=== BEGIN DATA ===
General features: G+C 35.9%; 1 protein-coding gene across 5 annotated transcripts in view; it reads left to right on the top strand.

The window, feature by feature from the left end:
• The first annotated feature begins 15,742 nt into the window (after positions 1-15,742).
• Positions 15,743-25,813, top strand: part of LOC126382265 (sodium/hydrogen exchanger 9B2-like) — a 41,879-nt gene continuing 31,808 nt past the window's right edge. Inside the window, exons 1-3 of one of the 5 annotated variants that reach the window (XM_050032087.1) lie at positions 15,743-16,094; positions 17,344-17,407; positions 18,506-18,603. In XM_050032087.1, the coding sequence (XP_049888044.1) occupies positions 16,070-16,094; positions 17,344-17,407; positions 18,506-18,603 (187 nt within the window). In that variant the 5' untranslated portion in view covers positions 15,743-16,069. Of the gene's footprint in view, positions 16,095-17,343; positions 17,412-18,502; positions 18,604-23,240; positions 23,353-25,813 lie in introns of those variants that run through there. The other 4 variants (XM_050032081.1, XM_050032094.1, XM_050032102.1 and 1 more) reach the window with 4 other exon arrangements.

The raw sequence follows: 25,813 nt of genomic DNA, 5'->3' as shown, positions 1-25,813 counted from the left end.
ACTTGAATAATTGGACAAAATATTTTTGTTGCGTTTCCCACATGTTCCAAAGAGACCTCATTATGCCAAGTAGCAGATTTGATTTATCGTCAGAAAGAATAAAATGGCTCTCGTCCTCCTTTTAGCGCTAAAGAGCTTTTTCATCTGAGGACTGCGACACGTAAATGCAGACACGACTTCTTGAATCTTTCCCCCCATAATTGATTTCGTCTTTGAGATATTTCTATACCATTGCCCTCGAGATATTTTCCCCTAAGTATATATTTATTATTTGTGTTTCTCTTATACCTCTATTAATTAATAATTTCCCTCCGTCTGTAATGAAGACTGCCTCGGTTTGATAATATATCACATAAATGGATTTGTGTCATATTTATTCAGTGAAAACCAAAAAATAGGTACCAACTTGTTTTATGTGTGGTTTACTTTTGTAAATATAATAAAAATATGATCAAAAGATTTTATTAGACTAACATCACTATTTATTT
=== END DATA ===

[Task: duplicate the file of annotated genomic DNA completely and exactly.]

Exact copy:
General features: G+C 35.9%; 1 protein-coding gene across 5 annotated transcripts in view; it reads left to right on the top strand.

The window, feature by feature from the left end:
• The first annotated feature begins 15,742 nt into the window (after positions 1-15,742).
• Positions 15,743-25,813, top strand: part of LOC126382265 (sodium/hydrogen exchanger 9B2-like) — a 41,879-nt gene continuing 31,808 nt past the window's right edge. Inside the window, exons 1-3 of one of the 5 annotated variants that reach the window (XM_050032087.1) lie at positions 15,743-16,094; positions 17,344-17,407; positions 18,506-18,603. In XM_050032087.1, the coding sequence (XP_049888044.1) occupies positions 16,070-16,094; positions 17,344-17,407; positions 18,506-18,603 (187 nt within the window). In that variant the 5' untranslated portion in view covers positions 15,743-16,069. Of the gene's footprint in view, positions 16,095-17,343; positions 17,412-18,502; positions 18,604-23,240; positions 23,353-25,813 lie in introns of those variants that run through there. The other 4 variants (XM_050032081.1, XM_050032094.1, XM_050032102.1 and 1 more) reach the window with 4 other exon arrangements.

The raw sequence follows: 25,813 nt of genomic DNA, 5'->3' as shown, positions 1-25,813 counted from the left end.
ACTTGAATAATTGGACAAAATATTTTTGTTGCGTTTCCCACATGTTCCAAAGAGACCTCATTATGCCAAGTAGCAGATTTGATTTATCGTCAGAAAGAATAAAATGGCTCTCGTCCTCCTTTTAGCGCTAAAGAGCTTTTTCATCTGAGGACTGCGACACGTAAATGCAGACACGACTTCTTGAATCTTTCCCCCCATAATTGATTTCGTCTTTGAGATATTTCTATACCATTGCCCTCGAGATATTTTCCCCTAAGTATATATTTATTATTTGTGTTTCTCTTATACCTCTATTAATTAATAATTTCCCTCCGTCTGTAATGAAGACTGCCTCGGTTTGATAATATATCACATAAATGGATTTGTGTCATATTTATTCAGTGAAAACCAAAAAATAGGTACCAACTTGTTTTATGTGTGGTTTACTTTTGTAAATATAATAAAAATATGATCAAAAGATTTTATTAGACTAACATCACTATTTATTT